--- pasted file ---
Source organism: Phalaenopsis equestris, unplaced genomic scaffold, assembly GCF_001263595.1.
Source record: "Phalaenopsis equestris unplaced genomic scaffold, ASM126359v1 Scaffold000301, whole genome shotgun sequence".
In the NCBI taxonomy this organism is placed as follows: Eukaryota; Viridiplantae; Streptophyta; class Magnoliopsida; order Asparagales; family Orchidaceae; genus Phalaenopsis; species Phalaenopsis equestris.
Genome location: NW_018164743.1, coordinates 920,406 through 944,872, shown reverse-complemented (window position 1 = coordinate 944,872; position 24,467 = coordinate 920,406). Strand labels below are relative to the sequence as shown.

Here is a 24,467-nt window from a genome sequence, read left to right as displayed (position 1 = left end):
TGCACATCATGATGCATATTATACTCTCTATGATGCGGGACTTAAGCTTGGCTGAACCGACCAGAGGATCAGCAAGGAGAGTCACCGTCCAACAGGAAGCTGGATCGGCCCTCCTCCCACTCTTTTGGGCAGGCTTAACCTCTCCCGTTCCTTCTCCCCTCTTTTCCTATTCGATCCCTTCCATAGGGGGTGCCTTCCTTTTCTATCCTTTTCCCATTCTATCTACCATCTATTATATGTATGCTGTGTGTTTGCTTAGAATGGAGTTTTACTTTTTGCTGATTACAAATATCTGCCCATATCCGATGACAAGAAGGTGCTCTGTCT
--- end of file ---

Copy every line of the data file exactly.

Source organism: Phalaenopsis equestris, unplaced genomic scaffold, assembly GCF_001263595.1.
Source record: "Phalaenopsis equestris unplaced genomic scaffold, ASM126359v1 Scaffold000301, whole genome shotgun sequence".
In the NCBI taxonomy this organism is placed as follows: Eukaryota; Viridiplantae; Streptophyta; class Magnoliopsida; order Asparagales; family Orchidaceae; genus Phalaenopsis; species Phalaenopsis equestris.
Genome location: NW_018164743.1, coordinates 920,406 through 944,872, shown reverse-complemented (window position 1 = coordinate 944,872; position 24,467 = coordinate 920,406). Strand labels below are relative to the sequence as shown.

Here is a 24,467-nt window from a genome sequence, read left to right as displayed (position 1 = left end):
TGCACATCATGATGCATATTATACTCTCTATGATGCGGGACTTAAGCTTGGCTGAACCGACCAGAGGATCAGCAAGGAGAGTCACCGTCCAACAGGAAGCTGGATCGGCCCTCCTCCCACTCTTTTGGGCAGGCTTAACCTCTCCCGTTCCTTCTCCCCTCTTTTCCTATTCGATCCCTTCCATAGGGGGTGCCTTCCTTTTCTATCCTTTTCCCATTCTATCTACCATCTATTATATGTATGCTGTGTGTTTGCTTAGAATGGAGTTTTACTTTTTGCTGATTACAAATATCTGCCCATATCCGATGACAAGAAGGTGCTCTGTCT